Iraq: The Europeans have eased up on the U.S. after the recent elections.

Israeli- Palestinian Conflict: During the first Bush term, there was no linkage with other Middle East developments including the war in Iraq. Ariel Sharon succeeded in foiling Yasser Arafat's bid to internationalize the conflict. However, with the death of Arafat and the appearance of the more moderate Mahmoud Abbas, what now appears to be evolving is just that – internationalization of the conflict. It is also the outcome of the new multilateral approach in the second Bush term. The Europeans, lead by Britain's Tony Blair, are insisting that the quid pro quo must be movement on the Israeli – Palestinian track, which like other Middle East sore spots poses a threat to their vital interests and the war against terrorism. Although Israeli politicians and pundits often like to discuss the conflict in local terms, it appears to be headed for international treatment no less than the Iranian nuclear threat and Syria's domination of Lebanon. That is probably why Sharon will turn over backwards to exude as much good will as he can to show Israel is doing her utmost to resolve the conflict. If the current effort with the Palestinians falls through, and no one can promise it will succeed, then Israel had better not be holding the bag.

If this analysis holds water, the question of a disengagement referendum is a moot point. For better or worse, Sharon has taken Israel beyond this point of no return in the eyes of the international community.

Government's fall: The Centrist Shinui party now appears to hold the key to torpedoing the budget and halting the disengagement. Shinui, a strong supporter of the withdrawal, still threatens not to vote for the budget because Sharon paid off some $67 million in ultra-orthodox demands. Now trying to climb off the branch they have crawled on to, Shinui is appealing to the Prime Minister for the proverbial ladder. Putting on a brave face, MK Avraham Poraz tells everyone who will listen, that if Shinui votes against the budget and Sharon falls, his successor will still be forced to carry out the evacuation. Never mind that Shas Rabbi Ovadia Yosef has called on the Almighty to strike Sharon dead because of the disengagement!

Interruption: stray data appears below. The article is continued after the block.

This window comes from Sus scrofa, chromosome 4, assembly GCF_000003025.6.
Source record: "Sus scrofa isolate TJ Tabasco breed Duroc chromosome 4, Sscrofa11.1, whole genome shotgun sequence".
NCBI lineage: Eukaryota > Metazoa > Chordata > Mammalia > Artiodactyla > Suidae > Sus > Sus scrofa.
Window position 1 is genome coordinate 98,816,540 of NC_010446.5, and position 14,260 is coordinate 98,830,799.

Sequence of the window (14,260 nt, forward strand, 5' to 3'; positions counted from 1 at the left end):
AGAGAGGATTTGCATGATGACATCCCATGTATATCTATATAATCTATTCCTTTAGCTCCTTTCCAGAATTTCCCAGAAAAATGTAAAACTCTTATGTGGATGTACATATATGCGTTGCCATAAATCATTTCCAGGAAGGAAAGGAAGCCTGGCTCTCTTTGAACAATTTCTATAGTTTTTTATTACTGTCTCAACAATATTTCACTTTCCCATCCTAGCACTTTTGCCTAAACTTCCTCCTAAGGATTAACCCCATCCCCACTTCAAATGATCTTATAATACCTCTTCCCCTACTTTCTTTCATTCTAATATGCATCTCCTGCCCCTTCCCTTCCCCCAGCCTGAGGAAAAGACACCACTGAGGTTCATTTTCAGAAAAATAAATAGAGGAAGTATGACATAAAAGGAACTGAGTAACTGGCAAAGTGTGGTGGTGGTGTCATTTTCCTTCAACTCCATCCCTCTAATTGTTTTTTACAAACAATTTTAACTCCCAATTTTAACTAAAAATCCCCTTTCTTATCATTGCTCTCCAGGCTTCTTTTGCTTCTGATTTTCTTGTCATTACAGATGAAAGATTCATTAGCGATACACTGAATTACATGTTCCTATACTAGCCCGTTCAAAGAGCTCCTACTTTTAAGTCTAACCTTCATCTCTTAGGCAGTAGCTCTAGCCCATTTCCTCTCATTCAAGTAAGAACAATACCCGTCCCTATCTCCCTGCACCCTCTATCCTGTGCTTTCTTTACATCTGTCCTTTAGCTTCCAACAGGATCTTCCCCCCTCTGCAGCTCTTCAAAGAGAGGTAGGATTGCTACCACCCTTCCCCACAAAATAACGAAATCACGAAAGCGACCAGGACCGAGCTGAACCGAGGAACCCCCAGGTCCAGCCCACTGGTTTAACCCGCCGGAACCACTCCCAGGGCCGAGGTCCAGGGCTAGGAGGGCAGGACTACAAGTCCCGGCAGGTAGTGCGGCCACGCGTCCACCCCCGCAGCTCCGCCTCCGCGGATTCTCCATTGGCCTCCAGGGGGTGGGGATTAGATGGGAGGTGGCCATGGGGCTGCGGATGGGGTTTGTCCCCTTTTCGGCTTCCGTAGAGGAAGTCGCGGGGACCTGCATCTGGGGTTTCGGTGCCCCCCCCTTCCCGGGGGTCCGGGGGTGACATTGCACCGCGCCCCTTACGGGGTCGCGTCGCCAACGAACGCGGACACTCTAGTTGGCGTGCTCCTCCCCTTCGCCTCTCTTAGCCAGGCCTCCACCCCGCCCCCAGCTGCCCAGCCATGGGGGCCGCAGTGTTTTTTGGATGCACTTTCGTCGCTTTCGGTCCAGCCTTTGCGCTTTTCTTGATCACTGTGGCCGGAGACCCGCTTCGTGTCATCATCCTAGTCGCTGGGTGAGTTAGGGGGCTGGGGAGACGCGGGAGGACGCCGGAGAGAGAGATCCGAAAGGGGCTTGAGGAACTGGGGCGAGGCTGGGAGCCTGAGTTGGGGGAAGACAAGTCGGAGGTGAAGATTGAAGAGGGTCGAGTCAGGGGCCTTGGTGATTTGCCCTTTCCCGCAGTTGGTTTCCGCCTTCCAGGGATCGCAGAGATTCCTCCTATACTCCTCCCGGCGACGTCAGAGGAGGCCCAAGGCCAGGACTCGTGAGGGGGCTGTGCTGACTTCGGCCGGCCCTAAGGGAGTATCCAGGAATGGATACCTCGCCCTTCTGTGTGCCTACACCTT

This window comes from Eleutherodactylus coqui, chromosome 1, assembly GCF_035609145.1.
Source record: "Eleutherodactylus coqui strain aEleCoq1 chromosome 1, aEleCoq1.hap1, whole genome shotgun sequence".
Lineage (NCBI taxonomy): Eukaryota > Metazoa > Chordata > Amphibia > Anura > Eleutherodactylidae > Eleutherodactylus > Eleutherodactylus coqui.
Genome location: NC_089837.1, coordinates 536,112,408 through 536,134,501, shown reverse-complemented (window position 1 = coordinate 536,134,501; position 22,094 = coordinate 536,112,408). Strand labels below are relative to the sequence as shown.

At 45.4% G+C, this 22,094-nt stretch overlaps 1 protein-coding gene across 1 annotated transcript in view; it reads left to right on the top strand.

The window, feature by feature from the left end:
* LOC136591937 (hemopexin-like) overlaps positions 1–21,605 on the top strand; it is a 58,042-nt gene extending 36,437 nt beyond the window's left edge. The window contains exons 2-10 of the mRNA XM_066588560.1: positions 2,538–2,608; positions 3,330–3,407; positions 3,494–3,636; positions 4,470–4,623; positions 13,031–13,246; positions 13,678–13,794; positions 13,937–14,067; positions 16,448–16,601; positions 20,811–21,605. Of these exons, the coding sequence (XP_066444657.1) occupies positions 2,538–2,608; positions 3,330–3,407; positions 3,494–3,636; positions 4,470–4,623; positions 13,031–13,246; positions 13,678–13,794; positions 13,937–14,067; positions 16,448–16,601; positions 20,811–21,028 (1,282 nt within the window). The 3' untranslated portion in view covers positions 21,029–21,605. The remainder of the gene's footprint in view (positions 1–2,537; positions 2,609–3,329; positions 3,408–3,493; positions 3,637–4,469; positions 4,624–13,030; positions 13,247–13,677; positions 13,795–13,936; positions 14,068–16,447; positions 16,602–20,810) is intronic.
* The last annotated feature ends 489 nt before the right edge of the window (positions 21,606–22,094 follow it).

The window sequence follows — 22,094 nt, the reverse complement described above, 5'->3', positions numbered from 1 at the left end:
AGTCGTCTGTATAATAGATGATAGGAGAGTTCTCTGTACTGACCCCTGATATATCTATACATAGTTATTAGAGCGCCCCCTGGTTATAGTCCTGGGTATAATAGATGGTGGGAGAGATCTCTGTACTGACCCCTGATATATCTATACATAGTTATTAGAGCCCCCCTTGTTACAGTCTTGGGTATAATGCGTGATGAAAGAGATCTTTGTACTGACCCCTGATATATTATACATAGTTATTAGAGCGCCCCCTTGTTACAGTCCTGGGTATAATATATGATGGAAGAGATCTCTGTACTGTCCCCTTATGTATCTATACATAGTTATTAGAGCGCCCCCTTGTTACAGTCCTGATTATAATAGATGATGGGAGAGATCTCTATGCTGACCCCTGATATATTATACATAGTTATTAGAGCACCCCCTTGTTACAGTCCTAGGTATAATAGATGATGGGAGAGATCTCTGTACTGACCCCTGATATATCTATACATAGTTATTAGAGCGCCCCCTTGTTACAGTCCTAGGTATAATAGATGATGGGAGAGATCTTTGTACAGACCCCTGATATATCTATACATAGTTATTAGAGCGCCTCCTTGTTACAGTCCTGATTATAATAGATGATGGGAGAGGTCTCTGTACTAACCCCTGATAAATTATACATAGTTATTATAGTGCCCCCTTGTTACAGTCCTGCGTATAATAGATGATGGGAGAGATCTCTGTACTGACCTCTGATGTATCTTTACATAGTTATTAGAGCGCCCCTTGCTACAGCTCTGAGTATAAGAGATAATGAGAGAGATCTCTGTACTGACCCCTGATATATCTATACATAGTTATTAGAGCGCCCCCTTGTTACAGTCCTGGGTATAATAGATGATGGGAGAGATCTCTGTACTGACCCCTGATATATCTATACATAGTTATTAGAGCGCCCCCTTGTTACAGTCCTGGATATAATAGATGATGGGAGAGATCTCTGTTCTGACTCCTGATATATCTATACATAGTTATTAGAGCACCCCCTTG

And now news that some right-wing fanatics may actually be planning just that.

The international community, with the US at the helm, appears galvanized to act on the Iranian nuclear threat, Syria – Lebanon and the Israeli – Palestinian conflict. Sharon has commited to Bush on the disengagement and in return he got a Bush promise to reject any attempt at an imposed settlement. At this stage, it appears that if the disengagement goes by the board so might the other part of the equation.

David Essing, IsraCast, Jerusalem


Transcription done by Yael Yaffe-Last
Studio Production by Avi Yaffe Jerusalem Recording Studios LTD.